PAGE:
As has been argued already, it is common for audio recordings to be reduced in value as part of data management practices and put aside once text transcriptions have been prepared. It may further be argued, that this reflects some of the governing assumptions many researchers have about the use of audio after it has been created. These assumptions are complex and varied. Some have their origins in working practices established when using analogue audio. The time consuming work of accessing, copying and sharing analogue recordings in a fast moving research context, branded audio as cumbersome and encouraged a quick shift to using text transcription as the 'real' data. Yet many of these issues have disappeared with the development of digital audio. Sound files can be quickly accessed, searched, copied and easily shared. Other reasons are more fundamental and reflect the nature of academic discourse which is itself predominantly text based. Many researchers promote the methodological potential of digital multi-media either as computer assisted analysis (Fielding & Lee 1998) or hypermedia (Dicks et al. 2005) but these are currently still in the minority. The dominant forms of academic discourse and legitimation--reports, publications, journal articles, and so on--remain text based. Once again it may be this that contributes to a continued pre-occupation with transcription as the primary form of data and the relegation of audio material.
A significant assumption about audio in qualitative research is that it is inherently disclosive. This is the overwhelming reason given by researchers who object to archiving audio files with the UK Data Archive. This is crucial in a field which stresses the sensitivity of the data it collects and frames discussions of its use and suitability for archiving in the context of this. Qualitative researchers are acutely aware of the importance of the relationship they develop with research participants and of the complicated issues of confidentiality they confront (Padgett 1995: 38; Shaw 2008: 400). This relationship is most vividly defined in consent and confidentiality agreements. Such agreements clearly indicate how data is to be collected and used by the researchers. It can be argued that the assumption audio is unusable after transcription is clearly illustrated by these agreements. An in-depth review of collections offered to the UK Data Archive, suggests that in the majority of cases consent agreements define data almost exclusively in terms of text transcription. The option of using or even preserving audio as a potential data resource is seldom detailed. Instead the focus is on draft transcriptions being approved by participants, access to transcripts, or assurances about protecting the confidentiality of transcripts. Whilst these may be good initial data management strategies, it is clear that even at this stage of the research process text has become dominant and, as Finnegan (1992:182) suggests:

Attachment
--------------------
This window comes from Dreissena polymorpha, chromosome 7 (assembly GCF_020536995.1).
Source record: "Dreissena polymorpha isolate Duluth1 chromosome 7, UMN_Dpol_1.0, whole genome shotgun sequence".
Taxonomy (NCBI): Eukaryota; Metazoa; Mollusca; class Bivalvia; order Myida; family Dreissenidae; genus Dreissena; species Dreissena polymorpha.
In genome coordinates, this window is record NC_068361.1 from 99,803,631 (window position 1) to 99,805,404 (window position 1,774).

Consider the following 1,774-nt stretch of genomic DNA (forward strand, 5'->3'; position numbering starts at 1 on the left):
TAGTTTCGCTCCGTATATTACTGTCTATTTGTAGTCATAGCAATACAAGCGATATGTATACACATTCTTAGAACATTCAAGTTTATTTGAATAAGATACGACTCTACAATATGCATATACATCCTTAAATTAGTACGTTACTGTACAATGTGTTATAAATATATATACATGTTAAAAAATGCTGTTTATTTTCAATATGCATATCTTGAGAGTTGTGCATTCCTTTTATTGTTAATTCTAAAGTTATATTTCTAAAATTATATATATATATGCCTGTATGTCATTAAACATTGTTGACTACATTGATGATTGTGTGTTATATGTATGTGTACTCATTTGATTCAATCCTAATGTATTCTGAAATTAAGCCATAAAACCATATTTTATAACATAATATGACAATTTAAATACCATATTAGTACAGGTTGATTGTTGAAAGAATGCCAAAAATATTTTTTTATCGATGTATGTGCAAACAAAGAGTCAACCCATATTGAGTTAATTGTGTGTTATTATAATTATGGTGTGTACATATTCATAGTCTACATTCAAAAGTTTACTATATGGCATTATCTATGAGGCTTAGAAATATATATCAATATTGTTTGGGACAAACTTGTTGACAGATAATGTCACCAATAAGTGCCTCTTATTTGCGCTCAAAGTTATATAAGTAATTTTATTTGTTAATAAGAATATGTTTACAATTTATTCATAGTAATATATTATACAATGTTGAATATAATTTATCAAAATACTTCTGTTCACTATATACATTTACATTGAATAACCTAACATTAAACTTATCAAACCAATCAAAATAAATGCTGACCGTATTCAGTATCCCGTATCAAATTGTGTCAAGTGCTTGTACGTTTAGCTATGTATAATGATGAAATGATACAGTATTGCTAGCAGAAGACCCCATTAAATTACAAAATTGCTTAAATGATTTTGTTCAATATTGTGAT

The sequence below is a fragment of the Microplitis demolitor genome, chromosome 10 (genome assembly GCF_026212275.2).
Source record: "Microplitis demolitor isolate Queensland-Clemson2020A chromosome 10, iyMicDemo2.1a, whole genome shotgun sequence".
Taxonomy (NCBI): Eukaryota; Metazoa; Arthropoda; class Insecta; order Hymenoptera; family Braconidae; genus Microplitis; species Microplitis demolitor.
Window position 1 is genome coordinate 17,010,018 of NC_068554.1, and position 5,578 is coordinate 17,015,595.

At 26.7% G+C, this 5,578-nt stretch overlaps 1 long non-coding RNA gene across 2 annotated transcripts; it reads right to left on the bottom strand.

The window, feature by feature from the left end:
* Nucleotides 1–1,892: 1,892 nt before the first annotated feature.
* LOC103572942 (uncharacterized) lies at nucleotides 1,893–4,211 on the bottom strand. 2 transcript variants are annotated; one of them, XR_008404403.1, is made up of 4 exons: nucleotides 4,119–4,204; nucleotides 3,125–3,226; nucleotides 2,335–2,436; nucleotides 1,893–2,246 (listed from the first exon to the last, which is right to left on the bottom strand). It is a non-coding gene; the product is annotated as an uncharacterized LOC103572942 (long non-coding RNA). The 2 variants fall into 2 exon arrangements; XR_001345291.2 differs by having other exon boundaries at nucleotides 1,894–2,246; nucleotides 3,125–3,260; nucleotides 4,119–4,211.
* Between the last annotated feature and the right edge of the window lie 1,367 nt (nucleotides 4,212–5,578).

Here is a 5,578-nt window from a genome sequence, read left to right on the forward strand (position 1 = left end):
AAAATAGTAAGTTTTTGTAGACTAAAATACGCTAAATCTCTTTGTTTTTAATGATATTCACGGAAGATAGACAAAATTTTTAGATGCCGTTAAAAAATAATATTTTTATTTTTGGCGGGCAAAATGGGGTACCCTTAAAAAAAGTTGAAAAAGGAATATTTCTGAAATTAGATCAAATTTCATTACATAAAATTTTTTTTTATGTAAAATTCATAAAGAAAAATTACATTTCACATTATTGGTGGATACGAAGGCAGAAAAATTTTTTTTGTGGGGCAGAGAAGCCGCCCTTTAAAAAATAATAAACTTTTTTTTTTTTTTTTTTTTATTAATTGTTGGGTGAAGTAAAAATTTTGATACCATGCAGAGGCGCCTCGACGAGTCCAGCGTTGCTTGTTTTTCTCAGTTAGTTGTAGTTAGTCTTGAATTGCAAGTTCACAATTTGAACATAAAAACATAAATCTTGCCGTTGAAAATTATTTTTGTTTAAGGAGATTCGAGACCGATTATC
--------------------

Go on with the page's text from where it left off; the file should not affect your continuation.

This absence of sound recordings from the deliberations of consent agreements re-enforces the view that their only function are to allow transcriptions to be created and that they have no further value once sound has been translated to text. This assumption is further confirmed by a review of agreements received by ESDS Qualidata as part of deposited collections. In the majority of cases no mention of audio is made. When these consent agreements do mention audio, it is most often to assure participants it will be destroyed following transcription. This view is in line with many guides to qualitative research practice which also recommend destruction of recordings (McLellan et al. 2003: 81)
The question then is why is audio assumed to be so unsuitable as research data that it has to be withdrawn, hidden or destroyed? Audio data may perhaps be compared to anthropological field note data which remain hidden whilst informing research. Hammersley and Atkinson (1995: 177) have commented such material,
It may be argued that the prevailing view of audio data is that it is similarly private. It is regarded as a raw and uncontrolled account of the research interaction. An account that begins to be shaped and smoothed out once the process of transcription begins. As Samuel (1998: 389) wrote: